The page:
Kane In Your Corner: Does cleanup project put Rahway River at risk?

A Kane In Your Corner investigation finds an environmental redevelopment project in Linden has been allowed to proceed for a year despite the omission of a crucial safeguard, a 14-foot-high wall intended to prevent contamination dirt from falling into the Rahway River and potentially contaminating nearby homes.



An inspector for the New Jersey Department of Environmental Protection somehow did not notice the wall is missing, even sending a bizarre email to environmentalists that claimed workers were finishing work along the top of the nonexistent structure.



A company called Dredge Management Associates has imported a mountain of contaminated dirt onto an already-contaminated property along the Rahway River. The dirt will eventually provide a foundation for a future trucking terminal. It's part of a Christie administration initiative to clean up contaminated sites at no cost to taxpayers.



But documents show the property owner, Dredge Management Associates received NJDEP approval for the project based on an application that twice promised the wall, intended to keep contaminated dirt out of the river, would be built prior to any fill material being imported onto the site. The company even submitted architectural plans detailing exactly what the wall would look like. Tons of contaminated fill have been imported and the wall is not there.



"The wall was probably in the engineering to contain the contaminated material that's in the soil," says Fred Virazzi, of the Rahway River Watershed Association. "So the wall not being here defeated the whole purpose of the engineering." Virazzi worries the pile of contaminated dirt currently on the site "could collapse during a heavy rain event."



Environmentalists also say in the event of flooding, the lack of a containment wall could cause contamination of properties belonging to homeowners in the nearby Tremley Point neighborhood of Linden. "This company's only stipulation was they had to put in a wall, and they didn't do that," says homeowner Judy England-McCarthy. "To me, it's insult to injury." England-McCarthy says her neighborhood is still recovering from flooding during Sandy, and worries the project will leave them even more at risk in the future. "I'm worried that it will flood, and I'm going to have toxins in my water supply," she says.



New Jersey Baykeeper Debbie Mans and other Environmental Groups have been complaining about this project for months. "We have been in touch with the DEP several times, brought our concerns to them and provided documentation," Mans says.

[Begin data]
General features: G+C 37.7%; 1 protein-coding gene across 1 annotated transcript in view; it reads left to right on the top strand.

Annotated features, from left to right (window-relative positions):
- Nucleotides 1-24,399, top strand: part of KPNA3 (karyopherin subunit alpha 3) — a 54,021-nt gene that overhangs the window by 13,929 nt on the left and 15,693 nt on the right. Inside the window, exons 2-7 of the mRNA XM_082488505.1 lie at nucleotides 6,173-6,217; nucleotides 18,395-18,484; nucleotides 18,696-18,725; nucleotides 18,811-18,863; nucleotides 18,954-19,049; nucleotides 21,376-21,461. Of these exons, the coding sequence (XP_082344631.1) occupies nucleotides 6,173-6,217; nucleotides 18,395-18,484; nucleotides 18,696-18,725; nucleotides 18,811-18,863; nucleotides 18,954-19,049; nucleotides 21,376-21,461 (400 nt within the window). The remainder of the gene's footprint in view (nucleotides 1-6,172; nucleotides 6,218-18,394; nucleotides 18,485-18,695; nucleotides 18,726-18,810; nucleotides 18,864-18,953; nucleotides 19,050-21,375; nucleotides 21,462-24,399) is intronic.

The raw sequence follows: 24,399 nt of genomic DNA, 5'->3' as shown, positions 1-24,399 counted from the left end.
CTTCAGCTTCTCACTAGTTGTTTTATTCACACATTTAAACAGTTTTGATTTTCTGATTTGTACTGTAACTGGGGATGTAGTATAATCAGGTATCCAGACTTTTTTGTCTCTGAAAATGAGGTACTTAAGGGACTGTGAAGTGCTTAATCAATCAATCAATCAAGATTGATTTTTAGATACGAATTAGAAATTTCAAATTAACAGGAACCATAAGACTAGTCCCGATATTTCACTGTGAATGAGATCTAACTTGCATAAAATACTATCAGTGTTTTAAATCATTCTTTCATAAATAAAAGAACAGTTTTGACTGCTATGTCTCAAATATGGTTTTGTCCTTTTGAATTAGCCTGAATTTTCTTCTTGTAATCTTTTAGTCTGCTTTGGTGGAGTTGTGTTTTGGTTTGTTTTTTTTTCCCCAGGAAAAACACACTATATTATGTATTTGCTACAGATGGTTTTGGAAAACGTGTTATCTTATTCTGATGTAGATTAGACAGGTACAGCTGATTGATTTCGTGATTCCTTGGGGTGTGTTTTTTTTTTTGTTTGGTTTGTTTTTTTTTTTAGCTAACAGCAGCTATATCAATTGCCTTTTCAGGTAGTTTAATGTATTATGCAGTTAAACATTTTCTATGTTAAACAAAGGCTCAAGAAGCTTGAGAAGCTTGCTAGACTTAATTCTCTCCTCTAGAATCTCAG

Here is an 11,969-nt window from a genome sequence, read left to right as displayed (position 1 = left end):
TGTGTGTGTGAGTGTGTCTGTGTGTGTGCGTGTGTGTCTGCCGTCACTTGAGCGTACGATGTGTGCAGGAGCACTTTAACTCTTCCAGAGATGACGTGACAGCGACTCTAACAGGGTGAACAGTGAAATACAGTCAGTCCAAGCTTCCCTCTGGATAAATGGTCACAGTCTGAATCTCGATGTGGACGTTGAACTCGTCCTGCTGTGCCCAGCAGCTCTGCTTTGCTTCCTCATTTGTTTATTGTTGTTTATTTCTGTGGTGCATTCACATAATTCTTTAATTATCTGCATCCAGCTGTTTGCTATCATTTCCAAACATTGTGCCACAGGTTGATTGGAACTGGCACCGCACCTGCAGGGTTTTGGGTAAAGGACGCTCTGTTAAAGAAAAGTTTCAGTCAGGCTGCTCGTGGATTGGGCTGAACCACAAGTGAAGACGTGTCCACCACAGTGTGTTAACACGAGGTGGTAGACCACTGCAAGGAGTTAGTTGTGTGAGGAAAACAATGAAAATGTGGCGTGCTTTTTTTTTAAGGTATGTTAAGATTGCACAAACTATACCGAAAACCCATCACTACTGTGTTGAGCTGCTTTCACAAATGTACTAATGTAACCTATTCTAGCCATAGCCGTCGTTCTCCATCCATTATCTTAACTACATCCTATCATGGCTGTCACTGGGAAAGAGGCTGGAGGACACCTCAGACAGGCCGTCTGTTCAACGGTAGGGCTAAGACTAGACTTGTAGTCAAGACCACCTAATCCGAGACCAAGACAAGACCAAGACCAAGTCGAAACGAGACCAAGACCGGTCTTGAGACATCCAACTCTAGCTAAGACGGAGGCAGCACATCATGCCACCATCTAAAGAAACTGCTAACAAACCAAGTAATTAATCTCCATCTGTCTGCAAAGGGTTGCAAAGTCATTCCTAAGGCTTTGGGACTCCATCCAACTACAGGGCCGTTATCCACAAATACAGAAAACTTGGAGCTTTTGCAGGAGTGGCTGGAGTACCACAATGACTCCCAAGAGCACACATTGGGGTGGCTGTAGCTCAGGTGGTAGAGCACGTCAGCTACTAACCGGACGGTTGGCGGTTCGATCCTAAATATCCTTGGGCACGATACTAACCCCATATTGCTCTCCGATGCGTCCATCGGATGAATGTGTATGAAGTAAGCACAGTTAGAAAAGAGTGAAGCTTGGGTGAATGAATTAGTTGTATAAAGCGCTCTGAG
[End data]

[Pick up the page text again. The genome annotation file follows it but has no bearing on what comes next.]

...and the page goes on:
But records show the DEP doesn't seem to recognize the wall isn't there. In a July email, a DEP inspector indicated the wall was almost complete and workers were just finishing "rough grading along the top." A NJDEP spokesman declined to comment on how the inspector could have possibly believed that was the case, or whether the inspector had actually been on site for his inspection. Jeffrey Cappola, the attorney for the property owner admits work on the wall has yet to begin. 



In a carefully worded statement Cappola insists, that the "wall was never proposed by the developer to be built prior to fill material being accepted at the Site, nor do any NJDEP permits require that." That, however, is not entirely accurate. Dredge Management Associates did make that promise, twice, in what is arguably the most important document of all, the application for the waiver of NJDEP rules which allowed the project to go forward to begin with.



Kane In Your Corner asked the NJDEP if it intended to take action against the property owner for failing to live up to the promises made in its application. A spokesman did not respond. Since the investigation began, the agency did issue two other violations against Dredge Management Associates for other issues related to the project.



England-McCarthy believes the state should take action. "Where does it stop?" she wonders. "When do they say 'enough is enough'? The one requirement, the one stipulation, they haven't done it. What is their consequence?"


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